Wednesday, March 21, 2012

  • Supreme Court Weighs Cheney Confrontation Arrest
    The Supreme Court on Wednesday dealt a blow to the EPA, siding with an Idaho couple in a property-rights dispute. It also heard arguments over whether a Colorado man can sue the Secret Service over a 2006 confrontation with former Vice President Dick Cheney. Jeffrey Brown and Marcia Coyle sift through the justices' busy day.
    Original Air Date: March 21, 2012
  • French Shootings Renew Homegrown Terrorism Worries
    Mohamed Merah, an accused gunman claiming ties to al-Qaida, was holed up Wednesday in an apartment in Toulouse, France. Merah is suspected in seven homicides. Margaret Warner and The New York Times' Steven Erlanger discuss France's latest terror concerns.
    Original Air Date: March 21, 2012
  • Carolina Chocolate Drops' Sweet Old-time Sound
    Fiddle and banjo music today can seem antiquated, pulled from a time capsule of early Americana, but the Carolina Chocolate Drops want you to know they are more than just a young band with an old-time sound.
    Original Air Date: March 21, 2012
  • Carolina Chocolate Drops Perform at the Library of Congress
    The Carolina Chocolate Drops perform at the Library of Congress in February.
    Original Air Date: March 21, 2012
  • Texas Towns Run Out of Water As Drought Takes Its Toll
    In collaboration with KUT's State Impact Texas, the NewsHour takes a closer look at the struggle for water in two Texas towns and how the state plans to meet a drier future. This report is part of our new series Coping with Climate Change.
    Original Air Date: March 21, 2012

Tuesday, March 20, 2012

  • Watch Rick Santorum's Full Speech After Illinois Primary
    Former Pennsylvania Sen. Rick Santorum addressed a crowd of supporters Tuesday night in Gettysburg, Pa., after losing the Illinois primary to Mitt Romney. Santorum told the crowd that America needs a leader to help liberate the private sector from the clutches of the government.
    Original Air Date: March 20, 2012
  • Watch Mitt Romney's Full Speech After Illinois Primary Win
    Former Massachusetts Gov. Mitt Romney addressed a crowd of supporters Tuesday night in Schaumburg, Ill., saying that "elections are about choices and today hundreds of thousands of people in Illinois have joined millions of people across the country to join our cause."
    Original Air Date: March 20, 2012
  • Rice, Klein Want to Better Education for National Security
    A new report by the Council on Foreign Relations spelled out the need for more science, history and foreign languages in U.S. schools -- framing education in a global context. Jeffrey Brown, former Secretary of State Condoleezza Rice and former New York City Schools Chancellor Joel Klein discuss the link to national security.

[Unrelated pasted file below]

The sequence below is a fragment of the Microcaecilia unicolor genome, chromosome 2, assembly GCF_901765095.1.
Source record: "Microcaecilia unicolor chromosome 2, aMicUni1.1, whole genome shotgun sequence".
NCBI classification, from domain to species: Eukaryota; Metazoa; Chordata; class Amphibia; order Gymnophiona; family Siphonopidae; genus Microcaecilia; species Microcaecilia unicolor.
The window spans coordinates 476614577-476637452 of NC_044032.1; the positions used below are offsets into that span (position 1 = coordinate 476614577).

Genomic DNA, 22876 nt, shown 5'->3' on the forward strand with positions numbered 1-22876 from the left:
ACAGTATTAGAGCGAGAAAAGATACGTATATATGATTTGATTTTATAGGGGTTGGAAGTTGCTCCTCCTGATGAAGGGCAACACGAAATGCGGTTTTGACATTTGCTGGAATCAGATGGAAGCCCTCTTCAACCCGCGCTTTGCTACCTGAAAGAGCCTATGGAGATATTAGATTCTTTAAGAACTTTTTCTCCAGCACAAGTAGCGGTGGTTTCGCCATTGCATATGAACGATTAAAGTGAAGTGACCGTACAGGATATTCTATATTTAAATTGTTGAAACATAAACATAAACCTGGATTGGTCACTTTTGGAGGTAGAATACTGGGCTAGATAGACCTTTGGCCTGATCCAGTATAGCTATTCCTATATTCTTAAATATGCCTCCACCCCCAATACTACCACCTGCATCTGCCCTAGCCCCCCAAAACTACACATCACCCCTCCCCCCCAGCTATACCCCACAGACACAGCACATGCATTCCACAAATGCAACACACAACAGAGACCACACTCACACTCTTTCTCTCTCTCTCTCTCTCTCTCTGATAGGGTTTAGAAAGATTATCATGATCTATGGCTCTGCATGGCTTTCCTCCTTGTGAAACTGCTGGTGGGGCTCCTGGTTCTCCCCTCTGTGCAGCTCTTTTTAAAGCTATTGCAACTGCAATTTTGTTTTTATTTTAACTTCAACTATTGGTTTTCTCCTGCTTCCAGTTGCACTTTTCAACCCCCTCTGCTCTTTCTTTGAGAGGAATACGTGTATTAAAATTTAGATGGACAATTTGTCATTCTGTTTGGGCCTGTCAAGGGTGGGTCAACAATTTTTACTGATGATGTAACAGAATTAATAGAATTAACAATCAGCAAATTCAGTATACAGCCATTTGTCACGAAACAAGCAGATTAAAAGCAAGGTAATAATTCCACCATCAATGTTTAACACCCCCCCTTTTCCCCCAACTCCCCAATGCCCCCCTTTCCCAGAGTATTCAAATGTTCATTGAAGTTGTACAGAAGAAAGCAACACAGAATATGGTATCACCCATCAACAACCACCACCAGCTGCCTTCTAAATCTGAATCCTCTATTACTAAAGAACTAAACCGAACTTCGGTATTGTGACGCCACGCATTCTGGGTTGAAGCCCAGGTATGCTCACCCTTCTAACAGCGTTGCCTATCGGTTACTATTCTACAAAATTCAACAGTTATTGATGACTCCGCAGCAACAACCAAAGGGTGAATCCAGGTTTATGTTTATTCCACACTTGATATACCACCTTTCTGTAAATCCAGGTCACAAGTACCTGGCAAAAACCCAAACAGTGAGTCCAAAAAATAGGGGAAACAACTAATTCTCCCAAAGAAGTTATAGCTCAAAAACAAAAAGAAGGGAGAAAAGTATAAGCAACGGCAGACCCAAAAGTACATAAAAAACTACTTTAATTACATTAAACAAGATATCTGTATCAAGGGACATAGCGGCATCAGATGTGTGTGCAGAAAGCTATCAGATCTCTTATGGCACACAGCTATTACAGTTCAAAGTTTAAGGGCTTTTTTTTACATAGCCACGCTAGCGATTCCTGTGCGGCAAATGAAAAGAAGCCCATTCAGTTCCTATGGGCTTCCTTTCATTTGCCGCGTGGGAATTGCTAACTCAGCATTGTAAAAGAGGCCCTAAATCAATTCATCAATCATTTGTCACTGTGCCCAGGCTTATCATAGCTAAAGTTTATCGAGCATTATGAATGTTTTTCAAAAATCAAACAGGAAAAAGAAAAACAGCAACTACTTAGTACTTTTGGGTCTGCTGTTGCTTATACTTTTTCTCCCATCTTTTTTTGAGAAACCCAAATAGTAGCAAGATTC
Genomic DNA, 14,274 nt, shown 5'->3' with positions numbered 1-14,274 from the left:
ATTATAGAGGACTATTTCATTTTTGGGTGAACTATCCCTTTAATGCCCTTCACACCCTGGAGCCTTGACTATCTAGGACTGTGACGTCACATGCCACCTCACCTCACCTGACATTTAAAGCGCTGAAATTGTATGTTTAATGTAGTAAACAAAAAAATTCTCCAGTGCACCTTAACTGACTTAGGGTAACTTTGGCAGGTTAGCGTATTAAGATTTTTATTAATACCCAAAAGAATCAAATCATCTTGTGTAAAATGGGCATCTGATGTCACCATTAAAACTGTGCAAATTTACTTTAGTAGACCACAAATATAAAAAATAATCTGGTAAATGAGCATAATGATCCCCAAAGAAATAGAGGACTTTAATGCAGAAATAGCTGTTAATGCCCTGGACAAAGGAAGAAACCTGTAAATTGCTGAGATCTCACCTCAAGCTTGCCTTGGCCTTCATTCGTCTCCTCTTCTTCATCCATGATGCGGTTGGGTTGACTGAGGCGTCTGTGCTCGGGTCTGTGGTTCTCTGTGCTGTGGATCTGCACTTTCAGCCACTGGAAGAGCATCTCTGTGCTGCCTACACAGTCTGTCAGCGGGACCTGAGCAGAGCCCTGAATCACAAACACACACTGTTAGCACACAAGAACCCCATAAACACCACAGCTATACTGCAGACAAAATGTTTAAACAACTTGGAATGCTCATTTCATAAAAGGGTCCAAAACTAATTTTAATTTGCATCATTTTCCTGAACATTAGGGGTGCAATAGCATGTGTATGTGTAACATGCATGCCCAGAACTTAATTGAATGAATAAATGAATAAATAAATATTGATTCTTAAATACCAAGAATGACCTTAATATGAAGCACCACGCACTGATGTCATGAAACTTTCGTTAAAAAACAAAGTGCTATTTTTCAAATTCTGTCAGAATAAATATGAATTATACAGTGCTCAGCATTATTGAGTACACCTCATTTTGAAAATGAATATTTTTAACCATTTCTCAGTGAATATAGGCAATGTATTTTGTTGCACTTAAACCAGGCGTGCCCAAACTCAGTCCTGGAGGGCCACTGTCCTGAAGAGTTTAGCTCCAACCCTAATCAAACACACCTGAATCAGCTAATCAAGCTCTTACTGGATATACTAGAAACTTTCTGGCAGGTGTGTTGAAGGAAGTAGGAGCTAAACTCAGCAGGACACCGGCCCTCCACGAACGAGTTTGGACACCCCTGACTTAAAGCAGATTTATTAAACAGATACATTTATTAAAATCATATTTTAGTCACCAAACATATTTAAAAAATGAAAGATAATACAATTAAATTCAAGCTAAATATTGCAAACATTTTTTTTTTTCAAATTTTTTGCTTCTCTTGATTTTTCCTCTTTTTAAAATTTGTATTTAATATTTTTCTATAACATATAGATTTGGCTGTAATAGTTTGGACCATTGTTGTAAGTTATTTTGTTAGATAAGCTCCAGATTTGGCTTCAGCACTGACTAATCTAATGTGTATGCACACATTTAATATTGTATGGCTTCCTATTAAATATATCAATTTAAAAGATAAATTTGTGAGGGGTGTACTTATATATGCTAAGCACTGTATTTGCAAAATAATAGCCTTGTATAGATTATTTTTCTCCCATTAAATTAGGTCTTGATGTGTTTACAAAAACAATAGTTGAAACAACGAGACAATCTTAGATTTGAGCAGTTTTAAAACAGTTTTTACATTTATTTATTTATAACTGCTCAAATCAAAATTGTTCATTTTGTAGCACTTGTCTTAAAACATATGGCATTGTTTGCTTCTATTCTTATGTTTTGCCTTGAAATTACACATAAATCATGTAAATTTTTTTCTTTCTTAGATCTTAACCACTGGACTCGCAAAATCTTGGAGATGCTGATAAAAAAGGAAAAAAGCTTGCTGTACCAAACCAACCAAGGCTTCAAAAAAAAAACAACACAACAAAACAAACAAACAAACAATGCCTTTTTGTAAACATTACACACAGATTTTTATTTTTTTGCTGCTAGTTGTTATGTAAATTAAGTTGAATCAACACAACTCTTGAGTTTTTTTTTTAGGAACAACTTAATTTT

Original Air Date: March 20, 2012
  • Murray: Elites Should Teach Working Class How to Live
    The super-educated upper class is out of touch but it could teach lower classes better ways to live, according to conservative lightning rod Charles Murray. As part of his series on Making Sen$e of financial news, Paul Solman speaks with Murray about his new book, "Coming Apart," which examines America's "class society."
    Original Air Date: March 20, 2012
  • As House GOP Unveils Budget, Polarization Grips Washington
    A budget proposed Tuesday by House Republicans was met with stiff resistance from Democrats -- including Senate Majority Leader Harry Reid insisting it would not pass. Judy Woodruff and the American Enterprise Institute's Norman Ornstein discuss the ongoing partisan standoff and another fight over a stalled transportation bill.
    Original Air Date: March 20, 2012
  • To Receive Welfare, Should Drug Test Be Required?
    Since the recession hit, welfare applications have soared in Colorado. Some states have proposed tightening welfare eligibility, in part to deal with limited state budgets. One emerging trend across the country: requiring recipients to pass a drug test. Ray Suarez reports.
    Original Air Date: March 20, 2012
  • Weighing Life Without Parole for Juvenile Murder Convicts
    The Supreme Court heard arguments Tuesday on whether 14-year-olds convicted of murder should be required to spend life in prison without the possibility of parole. Gwen Ifill and The National Law Journal's Marcia Coyle discuss the arguments and the issues under consideration.
    Original Air Date: March 20, 2012
  • News Wrap: Iraq Attacks Kill at Least 46
    In other news Tuesday, insurgents in Iraq killed at least 46 people in a wave of attacks across the country aimed at Shiite pilgrims and police. Also, Syrian rebel forces abandoned the city of Deir Al-Zour in the face of government tanks.
    Original Air Date: March 20, 2012
  • General Allen: Despite Setbacks, Afghan Mission on Track
    Gen. John Allen said Tuesday that the American and NATO mission in Afghanistan was on track despite a series of serious setbacks, including Quran burnings at a U.S. base and a massacre of Afghan civilians, allegedly by an American soldier. Kwame Holman reports.
    Original Air Date: March 20, 2012
  • Governors McDonnell and O'Malley: Contrasting Visions